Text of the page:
The Roman magistrates were elected officials in Ancient Rome. During the period of the Roman Kingdom, the King of Rome was the principal executive magistrate, his power, in practice, was absolute. He was the chief priest, lawgiver and the sole commander of the army; when the king died, his power reverted to the Roman Senate, which chose an Interrex to facilitate the election of a new king. During the transition from monarchy to republic, the constitutional balance of power shifted from the executive to the Roman Senate; when the Roman Republic was founded in 509 BC, the powers, held by the king were transferred to the Roman consuls, of which two were to be elected each year. Magistrates of the republic were elected by the people of Rome, were each vested with a degree of power called "major powers". Dictators had more "major powers" than any other magistrate, after the Dictator was the censor, the consul, the praetor, the curule aedile, the quaestor. Any magistrate could obstruct an action, being taken by a magistrate with an equal or lower degree of magisterial powers.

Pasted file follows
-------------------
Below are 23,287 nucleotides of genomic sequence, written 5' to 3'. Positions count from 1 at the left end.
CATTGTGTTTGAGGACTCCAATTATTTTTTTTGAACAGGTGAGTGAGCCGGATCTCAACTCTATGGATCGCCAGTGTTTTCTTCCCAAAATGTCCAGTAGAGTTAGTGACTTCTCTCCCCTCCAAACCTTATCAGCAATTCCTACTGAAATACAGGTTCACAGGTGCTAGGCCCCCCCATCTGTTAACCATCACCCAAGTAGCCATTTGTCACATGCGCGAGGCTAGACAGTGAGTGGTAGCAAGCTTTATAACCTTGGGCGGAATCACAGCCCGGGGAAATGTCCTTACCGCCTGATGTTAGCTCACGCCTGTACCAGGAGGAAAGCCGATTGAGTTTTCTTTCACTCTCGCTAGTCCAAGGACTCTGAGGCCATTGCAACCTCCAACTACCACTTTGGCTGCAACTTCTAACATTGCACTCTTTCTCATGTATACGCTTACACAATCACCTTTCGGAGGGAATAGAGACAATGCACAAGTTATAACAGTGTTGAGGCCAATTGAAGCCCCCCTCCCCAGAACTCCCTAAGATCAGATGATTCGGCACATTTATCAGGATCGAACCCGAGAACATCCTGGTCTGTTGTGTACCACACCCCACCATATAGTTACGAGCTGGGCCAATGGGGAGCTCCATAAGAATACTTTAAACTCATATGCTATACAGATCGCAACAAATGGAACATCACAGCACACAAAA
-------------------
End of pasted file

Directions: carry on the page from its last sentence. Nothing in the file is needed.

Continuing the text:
By definition, plebeian tribunes and plebeian aediles were technically not magistrates since they were elected only by the plebeians, as such, they were independent of all other powerful magistrates. During the transition from republic to the Roman empire, the constitutional balance of power shifted from the Roman Senate back to the executive. Theoretically, the senate elected each new emperor; the powers of an emperor existed, by virtue of his legal standing. The two most significant components to an emperor's imperium were the "tribunician powers" and the "proconsular powers". In theory at least, the tribunician powers gave the emperor authority over Rome's civil government, while the proconsular powers gave him authority over the Roman army. While these distinctions were defined during the early empire they were lost, the emperor's powers became less constitutional and more monarchical; the traditional magistracies that survived the fall of the republic were the consulship, plebeian tribunate, aedileship and military tribunate.